Update about my son’s mental health ordeal.

This is just a quick update about my son, who started suffering severe panic attacks/dissociation episodes and a week later, from near-suicidal depression.

He is doing much better.   It turned out the medication the Emergency Room gave him to control the panic attacks (lorazepam — commercially known as Ativan) had an adverse effect on him and caused the depression.   Since he stopped taking them, he has not been depressed.

He’s been a lot less anxious too, but that may have been job-related.   He was transferred to a different location which is closer to his home, and is less stressful, and he has not had another attack.

He still plans to find a therapist, since he is an anxious person who has OCD and ADHD (attention deficit hyperactivity disorder, which my daughter also has).  Having these disorders together makes a person likely to suffer sudden panic attacks.

Thanks for everyone’s thoughts and prayers!  I do think that helped too.

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Panic attacks, dissociation, and my son’s anxiety issues.

escher

Geometries by M.C. Escher

 

My son, who already suffers from OCD and ADHD (both diagnosed) tweeted this the other night:

I just had one of the strangest things happen… and it was the scariest experience of my life. I just had a Depersonalization/Derealization episode. It was SO FUCKING TERRIFYING. I thought I was gonna wake up in the ER or never sleep again.

Then later:

Other than OCD, ADHD and depression i have no psych disorders i know of. That shit LITERALLY made me feel like i’d lost my grip on reality and self.

The next day:

I’m going to the emergency room.

A few hours later:

Guys, if anything happens i love you all. Absolutely terrified in the waiting room rn feeling like death.

Late last night:

I got released. They gave me an anxiety pill. It was officially diagnosed as an anxiety attack.

Today:

Looking into therapy. my anxiety is getting REALLY bad.

As his mom, of course I was alarmed by these tweets.  But, as someone who used to suffer from panic attacks just as debilitating during my 20s and 30s, I KNOW HOW HE FEELS!  Panic attacks suck, and the type that involve dissociation are absolutely the worst.   For me, the dissociation usually involved derealization (feeling like your environment was unreal) but sometimes depersonalization (feeling like you’re disconnected from the world or like you’re not in your own body) too.

The panic might be hereditary.  His father suffers from anxiety attacks too.   I used to have exactly the kind of panic attacks he describes — always some kind of dissociative hell where I felt like everything was a dream and the people around me suddenly looked very frightening — either robotic or demonic.  Sometimes they looked like wax figures or seemed like they were being run by machines, and the environment itself became very surreal and dreamlike.  Sometimes it looked like a cartoon or two-dimensional.

disorienting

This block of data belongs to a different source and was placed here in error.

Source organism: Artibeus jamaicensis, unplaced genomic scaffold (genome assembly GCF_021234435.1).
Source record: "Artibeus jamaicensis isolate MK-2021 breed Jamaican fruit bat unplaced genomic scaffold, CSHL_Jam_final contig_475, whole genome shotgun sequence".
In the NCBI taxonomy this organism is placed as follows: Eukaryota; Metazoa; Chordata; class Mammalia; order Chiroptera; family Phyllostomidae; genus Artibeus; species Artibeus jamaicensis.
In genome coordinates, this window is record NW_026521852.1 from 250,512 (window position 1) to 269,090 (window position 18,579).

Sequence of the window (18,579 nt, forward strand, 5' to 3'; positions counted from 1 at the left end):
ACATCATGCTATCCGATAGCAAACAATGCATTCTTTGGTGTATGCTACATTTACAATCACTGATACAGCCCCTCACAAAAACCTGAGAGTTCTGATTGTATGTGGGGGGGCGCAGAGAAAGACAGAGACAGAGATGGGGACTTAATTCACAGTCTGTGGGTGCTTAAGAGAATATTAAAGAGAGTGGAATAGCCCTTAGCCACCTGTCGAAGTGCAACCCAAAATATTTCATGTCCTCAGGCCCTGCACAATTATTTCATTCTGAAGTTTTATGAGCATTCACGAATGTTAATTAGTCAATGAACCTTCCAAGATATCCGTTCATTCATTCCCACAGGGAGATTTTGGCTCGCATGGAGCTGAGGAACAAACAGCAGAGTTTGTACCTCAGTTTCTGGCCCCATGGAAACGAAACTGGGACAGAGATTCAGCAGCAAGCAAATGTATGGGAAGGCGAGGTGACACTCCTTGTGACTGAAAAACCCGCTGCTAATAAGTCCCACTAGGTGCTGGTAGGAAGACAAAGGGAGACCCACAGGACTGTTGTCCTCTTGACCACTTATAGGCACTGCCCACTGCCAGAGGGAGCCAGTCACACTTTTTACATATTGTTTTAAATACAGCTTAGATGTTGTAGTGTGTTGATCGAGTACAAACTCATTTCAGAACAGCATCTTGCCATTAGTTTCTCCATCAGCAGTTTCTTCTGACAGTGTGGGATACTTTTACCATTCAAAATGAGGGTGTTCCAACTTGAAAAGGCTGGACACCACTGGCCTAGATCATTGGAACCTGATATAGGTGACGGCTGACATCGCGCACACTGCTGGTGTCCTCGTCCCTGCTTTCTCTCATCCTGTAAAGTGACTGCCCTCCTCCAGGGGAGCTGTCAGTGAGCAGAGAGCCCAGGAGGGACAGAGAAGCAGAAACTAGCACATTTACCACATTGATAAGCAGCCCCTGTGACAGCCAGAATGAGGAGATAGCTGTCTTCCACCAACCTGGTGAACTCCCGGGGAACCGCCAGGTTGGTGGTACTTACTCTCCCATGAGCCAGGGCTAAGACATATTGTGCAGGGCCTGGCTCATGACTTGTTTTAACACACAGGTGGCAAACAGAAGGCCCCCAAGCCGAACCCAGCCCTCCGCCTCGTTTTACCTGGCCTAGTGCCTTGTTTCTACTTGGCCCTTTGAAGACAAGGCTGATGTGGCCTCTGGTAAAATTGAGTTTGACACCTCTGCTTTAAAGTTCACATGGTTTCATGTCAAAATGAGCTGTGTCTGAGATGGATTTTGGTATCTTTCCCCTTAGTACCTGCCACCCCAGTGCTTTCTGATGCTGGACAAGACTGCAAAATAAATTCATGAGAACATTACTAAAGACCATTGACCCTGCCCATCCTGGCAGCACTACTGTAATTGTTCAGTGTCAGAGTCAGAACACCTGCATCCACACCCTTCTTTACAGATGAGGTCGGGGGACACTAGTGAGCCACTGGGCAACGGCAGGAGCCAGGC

Museum installation by artist Peter Koler

During the worst attacks, I used to feel like I was literally outside of my body, and that really freaked me out.   I actually would have trouble controlling my body.  I remember once this happened to me on the subway in New York (which is scary enough as it is!) and I literally had to run off the train as soon as it stopped and ran into a corner and started whimpering.    Sometimes I used to have to bite my hands to feel “real.”   There were a few times I actually drew blood from doing that.    These dissociative episodes felt just like a bad drug trip, and I’ve had a few of those too.

I suffered from my first dissociative panic attack at about age 10.  I was playing outside in the early evening in the driveway and suddenly I felt like I wasn’t in my body.   But I wasn’t able to find the words to describe the feeling, and when I tried to tell my mother about how “weird” I felt, she had no idea what I was talking about and said I was being overdramatic and imagining things.   Eventually it passed, but from then on, every so often I’d get that weird feeling again.   As I entered my teens and twenties, the attacks became worse and more frequent.   They eventually tapered off when I reached my thirties and I haven’t had a full blown panic attack in years.

In my case, the episodes may have been due to my generalized anxiety disorder (GAD) or possibly from C-PTSD and/or BPD.    I don’t think my son has BPD, but he likely has PTSD or C-PTSD (his father is a narcissist and we had a very toxic marriage when the kids were young, which I have described elsewhere in this blog).   OCD can definitely cause a person to have anxiety or panic attacks, and I’m sure having ADHD just exacerbates the tendency.

I talked to him tonight for a while about this, and suggested some mindfulness tools that have helped me.   I think CBT could help him with this.  Thankfully, he has health insurance with his job, and has set up an appointment to see a therapist.  The emergency room gave him a short term prescription for some anti-anxiety meds (not benzodiazepines though).   But there are many things he can do to help himself too.

He has never sought therapy for his anxiety or OCD because he’s been able to deal with it  on his own until now, but he does need help with the panic and dissociation.   He also admitted his new job is much more stressful than he expected, and he is already looking around for something else.

If you pray, please send your prayers his way.  No one ever died or went crazy from a panic attack, but as someone who’s suffered from them, I know they can certainly feel that way when you’re in the midst of one!

*****

Further reading:

Derealization and Depersonalization in BPD and NPD